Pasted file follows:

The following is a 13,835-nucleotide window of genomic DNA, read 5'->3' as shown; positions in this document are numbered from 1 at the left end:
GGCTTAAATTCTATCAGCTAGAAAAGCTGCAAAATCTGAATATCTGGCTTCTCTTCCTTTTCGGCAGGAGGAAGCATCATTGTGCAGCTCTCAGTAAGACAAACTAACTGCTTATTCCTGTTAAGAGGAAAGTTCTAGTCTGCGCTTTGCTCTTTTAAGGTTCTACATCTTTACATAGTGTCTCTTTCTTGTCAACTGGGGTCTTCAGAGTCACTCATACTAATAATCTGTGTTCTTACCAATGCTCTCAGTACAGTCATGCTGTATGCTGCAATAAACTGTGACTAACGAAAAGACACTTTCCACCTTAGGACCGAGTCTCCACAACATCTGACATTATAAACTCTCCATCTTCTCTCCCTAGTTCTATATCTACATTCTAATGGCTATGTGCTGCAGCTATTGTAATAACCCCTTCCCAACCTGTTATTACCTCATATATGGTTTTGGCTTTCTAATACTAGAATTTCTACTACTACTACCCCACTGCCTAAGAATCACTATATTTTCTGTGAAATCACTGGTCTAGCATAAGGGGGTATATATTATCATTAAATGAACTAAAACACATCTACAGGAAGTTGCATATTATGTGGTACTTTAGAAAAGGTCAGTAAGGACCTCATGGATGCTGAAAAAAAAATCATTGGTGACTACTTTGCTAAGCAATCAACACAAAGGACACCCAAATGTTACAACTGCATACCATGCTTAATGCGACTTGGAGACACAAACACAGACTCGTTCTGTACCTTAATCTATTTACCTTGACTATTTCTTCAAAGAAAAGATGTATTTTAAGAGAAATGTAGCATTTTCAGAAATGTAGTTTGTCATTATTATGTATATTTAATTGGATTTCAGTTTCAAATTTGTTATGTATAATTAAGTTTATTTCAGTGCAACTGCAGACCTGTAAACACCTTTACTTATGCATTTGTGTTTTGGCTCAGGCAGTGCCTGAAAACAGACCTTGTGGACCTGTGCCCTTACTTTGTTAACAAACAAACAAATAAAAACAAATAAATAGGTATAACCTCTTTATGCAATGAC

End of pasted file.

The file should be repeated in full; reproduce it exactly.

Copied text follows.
The following is a 13,835-nucleotide window of genomic DNA, read 5'->3' as shown; positions in this document are numbered from 1 at the left end:
GGCTTAAATTCTATCAGCTAGAAAAGCTGCAAAATCTGAATATCTGGCTTCTCTTCCTTTTCGGCAGGAGGAAGCATCATTGTGCAGCTCTCAGTAAGACAAACTAACTGCTTATTCCTGTTAAGAGGAAAGTTCTAGTCTGCGCTTTGCTCTTTTAAGGTTCTACATCTTTACATAGTGTCTCTTTCTTGTCAACTGGGGTCTTCAGAGTCACTCATACTAATAATCTGTGTTCTTACCAATGCTCTCAGTACAGTCATGCTGTATGCTGCAATAAACTGTGACTAACGAAAAGACACTTTCCACCTTAGGACCGAGTCTCCACAACATCTGACATTATAAACTCTCCATCTTCTCTCCCTAGTTCTATATCTACATTCTAATGGCTATGTGCTGCAGCTATTGTAATAACCCCTTCCCAACCTGTTATTACCTCATATATGGTTTTGGCTTTCTAATACTAGAATTTCTACTACTACTACCCCACTGCCTAAGAATCACTATATTTTCTGTGAAATCACTGGTCTAGCATAAGGGGGTATATATTATCATTAAATGAACTAAAACACATCTACAGGAAGTTGCATATTATGTGGTACTTTAGAAAAGGTCAGTAAGGACCTCATGGATGCTGAAAAAAAAATCATTGGTGACTACTTTGCTAAGCAATCAACACAAAGGACACCCAAATGTTACAACTGCATACCATGCTTAATGCGACTTGGAGACACAAACACAGACTCGTTCTGTACCTTAATCTATTTACCTTGACTATTTCTTCAAAGAAAAGATGTATTTTAAGAGAAATGTAGCATTTTCAGAAATGTAGTTTGTCATTATTATGTATATTTAATTGGATTTCAGTTTCAAATTTGTTATGTATAATTAAGTTTATTTCAGTGCAACTGCAGACCTGTAAACACCTTTACTTATGCATTTGTGTTTTGGCTCAGGCAGTGCCTGAAAACAGACCTTGTGGACCTGTGCCCTTACTTTGTTAACAAACAAACAAATAAAAACAAATAAATAGGTATAACCTCTTTATGCAATGAC